Just browsing through Wikipedia, and they show a solution to the Towers of Hanoi puzzle that I had never seen using a ruler as a solution key.

If you have been off planet for the last 130 years and don't know the Towers problem, you can play online here. You might try that first, and set the number of discs to 6 so that it matches the solution shown below.

And for those who know the game but just want to see how a ruler is used, here is the graphic.

For any move, just move the disc whose size compares to the marks on the ruler. For instance the first five marks on a ruler marked in 32

^{nds}would be 1/32, 1/16/ 3/32, 1/8, 5/32.... The denominators tell you which disk to move. The largest denominator (smallest scale) goes with the smallest disc, etc. If you then apply two fundamentals of any solution, always move the smallest disc From rod A, to B to C and back to A in a cycle, and never put a bigger disc on a smaller one, then you have a solution... That's easier than Gray codes isn't it.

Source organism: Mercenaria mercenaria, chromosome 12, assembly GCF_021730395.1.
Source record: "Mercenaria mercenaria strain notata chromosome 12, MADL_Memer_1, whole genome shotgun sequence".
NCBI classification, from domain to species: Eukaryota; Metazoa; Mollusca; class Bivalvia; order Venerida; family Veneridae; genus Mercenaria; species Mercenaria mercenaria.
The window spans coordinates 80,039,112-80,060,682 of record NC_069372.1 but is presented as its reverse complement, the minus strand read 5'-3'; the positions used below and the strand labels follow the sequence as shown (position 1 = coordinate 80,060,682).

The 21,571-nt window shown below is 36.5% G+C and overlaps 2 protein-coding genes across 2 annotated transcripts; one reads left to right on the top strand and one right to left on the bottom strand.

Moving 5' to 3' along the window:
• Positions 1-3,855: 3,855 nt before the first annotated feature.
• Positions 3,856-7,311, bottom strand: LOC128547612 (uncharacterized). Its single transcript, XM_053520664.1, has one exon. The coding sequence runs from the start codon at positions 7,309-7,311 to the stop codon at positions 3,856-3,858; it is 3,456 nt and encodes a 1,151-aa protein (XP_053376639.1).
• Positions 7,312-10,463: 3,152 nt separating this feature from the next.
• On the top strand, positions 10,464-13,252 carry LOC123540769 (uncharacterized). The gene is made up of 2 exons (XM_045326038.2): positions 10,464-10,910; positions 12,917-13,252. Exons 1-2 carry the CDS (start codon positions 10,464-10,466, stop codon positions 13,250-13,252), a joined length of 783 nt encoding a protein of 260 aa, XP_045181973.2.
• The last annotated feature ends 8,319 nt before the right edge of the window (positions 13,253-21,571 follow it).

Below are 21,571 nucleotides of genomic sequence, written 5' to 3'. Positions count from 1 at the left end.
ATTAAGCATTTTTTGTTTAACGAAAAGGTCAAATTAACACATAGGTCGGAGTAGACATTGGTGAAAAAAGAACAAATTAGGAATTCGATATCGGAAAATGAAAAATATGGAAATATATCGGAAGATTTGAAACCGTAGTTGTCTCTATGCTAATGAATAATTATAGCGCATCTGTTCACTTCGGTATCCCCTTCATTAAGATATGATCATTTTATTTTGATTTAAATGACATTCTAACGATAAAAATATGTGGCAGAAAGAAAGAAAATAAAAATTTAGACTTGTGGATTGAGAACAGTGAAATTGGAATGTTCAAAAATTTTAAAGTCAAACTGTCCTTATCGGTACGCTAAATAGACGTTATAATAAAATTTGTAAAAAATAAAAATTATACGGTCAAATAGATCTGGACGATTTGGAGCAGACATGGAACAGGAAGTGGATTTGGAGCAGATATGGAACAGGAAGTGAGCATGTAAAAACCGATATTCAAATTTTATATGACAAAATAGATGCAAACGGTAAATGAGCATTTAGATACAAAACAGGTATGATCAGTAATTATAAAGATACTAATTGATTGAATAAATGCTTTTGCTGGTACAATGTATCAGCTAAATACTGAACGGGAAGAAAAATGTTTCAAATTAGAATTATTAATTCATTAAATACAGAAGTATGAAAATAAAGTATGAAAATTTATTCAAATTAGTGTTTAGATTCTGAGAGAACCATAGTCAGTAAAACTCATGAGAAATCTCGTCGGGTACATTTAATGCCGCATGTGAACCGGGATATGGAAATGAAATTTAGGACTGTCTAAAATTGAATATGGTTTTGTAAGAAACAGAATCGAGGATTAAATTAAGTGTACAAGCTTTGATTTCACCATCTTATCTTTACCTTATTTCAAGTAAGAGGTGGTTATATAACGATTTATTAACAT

Why have I never encountered this before? The connection was made in 1956 by Donald W. Crow, in relation to traversing the vertices of a cube in n-dimensions[ D. W. Crowe, The n-dimensional cube and the tower of Hanoi, Amer. Math. Monthly, 63 (1956), 29-30.]

Those interested in a little history of the Puzzle can find a few brief notes here.

**POSTSCRIPT**:::: For another really insightful solution (maybe the best of them all) See the comment by Jeffo....Thanks guy, why don't I see ideas like that?

## 1 comment:

If the rods are placed in a circular arrangement instead of linear, then a correct solution will involve always moving the smallest disk one rod clockwise every other move. The alternate moves are forced.

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